We had a very interesting and well informed speech from the hon. Member for Platting (Mr. Chorlton). With regard to the Manchester water scheme, I would observe only that the Ministry is not a party to that scheme or in any way responsible for it because it was a scheme sanctioned by Parliament. It has been referred to of late not unjustly in connection with the question of the development of water supply as an example of the danger of what is called the population trap, that is, the danger of over supplying a district with water and basing that future supply upon estimates of population which have been falsified by recent statistics. We must always remember that when we are dealing with supplies of water particularly for the larger urban areas. This afternoon, however, we are dealing more particularly with the more rural areas where that factor need not so much concern us. As regards the supply of Hull by Bradford, a difficult question to which the hon. Member referred, this has been most carefully examined by me and has not been found to be a practical scheme, because it is clear that Bradford will soon want the water itself and so cannot spare it. In the second place, it would cost Hull more than their own scheme. Those ate two very good reasons why the scheme is impracticable.


The regional committee has recommended the scheme. That was a committee set up by the Minister.


Attached to the question of water supply there is the equally interesting question of drainage. I cannot deal with that at length, but I would say that the question of the improvement of rural drainage is a very similar question to that of the improvement of rural water supplies. It is at first offset an economic question, and the same considerations of getting the larger areas to help the smaller apply in the one case as in the other. As in the case of water supply, the best help that can be given in drainage is the steady pressure to improve by the Ministry officials, by the ceaseless work without haste of the central administration, and by the local authorities co-operating willingly and seizing all opportunities that are suggested to improve the methods of each area. A special case was referred to by the hon. and gallant Member for Thorn-bury (Captain Gunston), I cannot, of course, compel the county to assist the local authority; I can only use such persuasive words as can he used. Possibly the circular which I am sending out may induce a revision of the circumstances by the local authority, and perhaps the result will be more favourable.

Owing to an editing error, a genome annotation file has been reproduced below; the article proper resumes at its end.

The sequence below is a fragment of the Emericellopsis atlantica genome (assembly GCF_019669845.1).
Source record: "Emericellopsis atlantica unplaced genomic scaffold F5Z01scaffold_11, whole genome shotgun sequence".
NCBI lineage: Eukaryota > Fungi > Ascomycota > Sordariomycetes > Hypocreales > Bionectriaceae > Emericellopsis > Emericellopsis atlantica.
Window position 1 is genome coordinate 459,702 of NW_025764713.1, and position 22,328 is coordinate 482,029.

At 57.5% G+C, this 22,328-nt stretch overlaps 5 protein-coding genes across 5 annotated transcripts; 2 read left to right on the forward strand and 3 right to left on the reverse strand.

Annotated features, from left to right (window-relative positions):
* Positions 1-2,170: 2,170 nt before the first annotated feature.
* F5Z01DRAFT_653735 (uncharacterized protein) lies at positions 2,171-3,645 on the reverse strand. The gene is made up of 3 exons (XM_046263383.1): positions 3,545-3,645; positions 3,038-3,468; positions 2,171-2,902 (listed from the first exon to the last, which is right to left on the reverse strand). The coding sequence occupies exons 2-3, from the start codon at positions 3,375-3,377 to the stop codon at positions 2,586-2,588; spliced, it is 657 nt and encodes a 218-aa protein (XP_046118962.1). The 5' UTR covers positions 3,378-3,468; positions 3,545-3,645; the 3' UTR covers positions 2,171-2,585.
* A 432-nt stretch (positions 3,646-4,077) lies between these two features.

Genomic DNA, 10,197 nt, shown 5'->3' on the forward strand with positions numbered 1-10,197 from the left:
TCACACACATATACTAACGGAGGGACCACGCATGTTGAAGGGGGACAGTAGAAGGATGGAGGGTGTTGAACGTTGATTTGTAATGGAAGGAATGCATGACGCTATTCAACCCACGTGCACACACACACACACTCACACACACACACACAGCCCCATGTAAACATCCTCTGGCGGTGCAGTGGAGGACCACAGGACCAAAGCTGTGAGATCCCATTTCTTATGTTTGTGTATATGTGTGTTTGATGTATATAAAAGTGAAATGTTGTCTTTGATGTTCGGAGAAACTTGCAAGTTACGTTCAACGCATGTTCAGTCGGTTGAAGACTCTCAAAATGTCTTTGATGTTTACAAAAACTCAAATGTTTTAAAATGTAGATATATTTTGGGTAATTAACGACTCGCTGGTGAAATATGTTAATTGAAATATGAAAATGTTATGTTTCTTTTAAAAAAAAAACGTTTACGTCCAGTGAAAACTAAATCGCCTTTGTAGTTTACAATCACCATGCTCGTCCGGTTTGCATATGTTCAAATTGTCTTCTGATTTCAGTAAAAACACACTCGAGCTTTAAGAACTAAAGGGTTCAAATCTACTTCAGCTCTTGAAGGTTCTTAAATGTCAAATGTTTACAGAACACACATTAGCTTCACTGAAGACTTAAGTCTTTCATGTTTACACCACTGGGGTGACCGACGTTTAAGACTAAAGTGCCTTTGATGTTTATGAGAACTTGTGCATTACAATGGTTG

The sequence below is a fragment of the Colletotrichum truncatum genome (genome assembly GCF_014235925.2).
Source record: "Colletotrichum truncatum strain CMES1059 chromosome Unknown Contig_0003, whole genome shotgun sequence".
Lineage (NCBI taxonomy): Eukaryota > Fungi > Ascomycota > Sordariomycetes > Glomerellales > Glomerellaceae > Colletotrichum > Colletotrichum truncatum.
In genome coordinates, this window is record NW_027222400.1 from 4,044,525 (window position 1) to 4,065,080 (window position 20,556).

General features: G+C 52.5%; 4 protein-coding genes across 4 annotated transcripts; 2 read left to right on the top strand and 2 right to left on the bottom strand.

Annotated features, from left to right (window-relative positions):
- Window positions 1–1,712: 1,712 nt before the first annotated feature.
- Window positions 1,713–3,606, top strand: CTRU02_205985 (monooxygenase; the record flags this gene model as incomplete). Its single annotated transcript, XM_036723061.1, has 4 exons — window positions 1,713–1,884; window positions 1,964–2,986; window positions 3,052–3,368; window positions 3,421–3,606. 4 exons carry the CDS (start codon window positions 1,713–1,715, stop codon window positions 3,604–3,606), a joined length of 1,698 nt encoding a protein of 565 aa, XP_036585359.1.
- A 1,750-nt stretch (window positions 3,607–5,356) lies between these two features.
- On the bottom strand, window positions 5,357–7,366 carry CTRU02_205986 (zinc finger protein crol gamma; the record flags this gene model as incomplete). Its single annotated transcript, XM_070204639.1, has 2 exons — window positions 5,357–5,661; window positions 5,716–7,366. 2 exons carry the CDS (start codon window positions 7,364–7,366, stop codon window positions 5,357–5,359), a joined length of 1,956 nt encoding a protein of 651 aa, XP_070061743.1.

There is one more question to which I should like to refer, because it is of such enormous importance and interest that I cannot pass it over in silence, although the references to it in the Debate have not been so prominent as the references to water supply. It is the question of the nutrition of the people. A close watch is being kept, has been kept and will be kept by the Medical Department of the Ministry of Health and the Medical Department of the Board of Education, which is closely concerned, for any sign of malnutrition, especially in those areas where unemployment is most prevalent. It was anticipated that perhaps the first group to show any evidence of malnutrition owing to the long depression would be the children; but a careful scrutiny of the reports of school medical officers of England and Wales for 1931, the latest of which was written in 1932, establishes that the condition of the children has not really been affected by unemployment. This has been confirmed by my further inquiries in many areas during 1933.

The physical condition of the adult varies, no doubt, in different parts of the country. Generally speaking, it is good and, contrary to what I think might reasonably be expected, it does not appear so far to be affected by unemployment. It can be tested by the basic facts of statistics. In 1932 we had one of the lowest death rates recorded in England and Wales; it was down to 12 per thousand. We had an exceedingly low infant mortality rate, which was about 65 per thousand. We had fewer epidemics and less mortality. We had, on the whole, a favourable report of the health of insured persons. The medical officers of health are fully alive to the situation and are vigilant at all times to observe any departures from the normal in their districts. It is one of their definite and most important duties to acquire knowledge of any influences which may operate prejudicially to health in their areas, and to advise their councils and consult the Ministry of Health on questions affecting the health of their districts. It is their duty inter alia to send me a statement of any noteworthy conditions prejudicial to the health of their areas.